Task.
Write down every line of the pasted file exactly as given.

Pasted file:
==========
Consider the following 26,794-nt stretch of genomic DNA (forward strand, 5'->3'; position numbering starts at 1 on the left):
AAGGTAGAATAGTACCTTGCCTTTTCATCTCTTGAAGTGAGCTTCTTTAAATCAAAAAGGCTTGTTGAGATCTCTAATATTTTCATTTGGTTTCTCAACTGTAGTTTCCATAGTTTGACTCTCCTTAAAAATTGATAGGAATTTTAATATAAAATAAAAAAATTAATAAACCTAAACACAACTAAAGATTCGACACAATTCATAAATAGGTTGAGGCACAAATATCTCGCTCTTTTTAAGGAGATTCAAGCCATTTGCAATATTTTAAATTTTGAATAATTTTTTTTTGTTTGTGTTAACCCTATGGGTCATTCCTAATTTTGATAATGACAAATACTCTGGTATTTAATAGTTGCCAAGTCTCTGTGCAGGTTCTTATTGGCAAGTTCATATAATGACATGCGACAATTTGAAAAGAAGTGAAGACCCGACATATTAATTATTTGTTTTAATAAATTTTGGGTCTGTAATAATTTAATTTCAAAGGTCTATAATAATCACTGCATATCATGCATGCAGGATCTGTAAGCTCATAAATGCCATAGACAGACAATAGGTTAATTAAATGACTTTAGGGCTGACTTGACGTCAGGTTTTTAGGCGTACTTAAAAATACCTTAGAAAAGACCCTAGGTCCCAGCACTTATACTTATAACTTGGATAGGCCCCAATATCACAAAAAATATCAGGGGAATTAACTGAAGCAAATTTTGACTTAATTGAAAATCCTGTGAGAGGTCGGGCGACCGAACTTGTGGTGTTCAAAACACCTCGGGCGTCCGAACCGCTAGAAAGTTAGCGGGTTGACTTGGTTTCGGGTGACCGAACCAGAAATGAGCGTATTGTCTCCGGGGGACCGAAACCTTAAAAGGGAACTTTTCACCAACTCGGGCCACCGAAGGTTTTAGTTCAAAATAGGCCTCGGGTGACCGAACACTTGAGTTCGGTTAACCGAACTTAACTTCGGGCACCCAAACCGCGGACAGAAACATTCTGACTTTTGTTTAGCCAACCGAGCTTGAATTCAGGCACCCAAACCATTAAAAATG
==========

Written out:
Consider the following 26,794-nt stretch of genomic DNA (forward strand, 5'->3'; position numbering starts at 1 on the left):
AAGGTAGAATAGTACCTTGCCTTTTCATCTCTTGAAGTGAGCTTCTTTAAATCAAAAAGGCTTGTTGAGATCTCTAATATTTTCATTTGGTTTCTCAACTGTAGTTTCCATAGTTTGACTCTCCTTAAAAATTGATAGGAATTTTAATATAAAATAAAAAAATTAATAAACCTAAACACAACTAAAGATTCGACACAATTCATAAATAGGTTGAGGCACAAATATCTCGCTCTTTTTAAGGAGATTCAAGCCATTTGCAATATTTTAAATTTTGAATAATTTTTTTTTGTTTGTGTTAACCCTATGGGTCATTCCTAATTTTGATAATGACAAATACTCTGGTATTTAATAGTTGCCAAGTCTCTGTGCAGGTTCTTATTGGCAAGTTCATATAATGACATGCGACAATTTGAAAAGAAGTGAAGACCCGACATATTAATTATTTGTTTTAATAAATTTTGGGTCTGTAATAATTTAATTTCAAAGGTCTATAATAATCACTGCATATCATGCATGCAGGATCTGTAAGCTCATAAATGCCATAGACAGACAATAGGTTAATTAAATGACTTTAGGGCTGACTTGACGTCAGGTTTTTAGGCGTACTTAAAAATACCTTAGAAAAGACCCTAGGTCCCAGCACTTATACTTATAACTTGGATAGGCCCCAATATCACAAAAAATATCAGGGGAATTAACTGAAGCAAATTTTGACTTAATTGAAAATCCTGTGAGAGGTCGGGCGACCGAACTTGTGGTGTTCAAAACACCTCGGGCGTCCGAACCGCTAGAAAGTTAGCGGGTTGACTTGGTTTCGGGTGACCGAACCAGAAATGAGCGTATTGTCTCCGGGGGACCGAAACCTTAAAAGGGAACTTTTCACCAACTCGGGCCACCGAAGGTTTTAGTTCAAAATAGGCCTCGGGTGACCGAACACTTGAGTTCGGTTAACCGAACTTAACTTCGGGCACCCAAACCGCGGACAGAAACATTCTGACTTTTGTTTAGCCAACCGAGCTTGAATTCAGGCACCCAAACCATTAAAAATG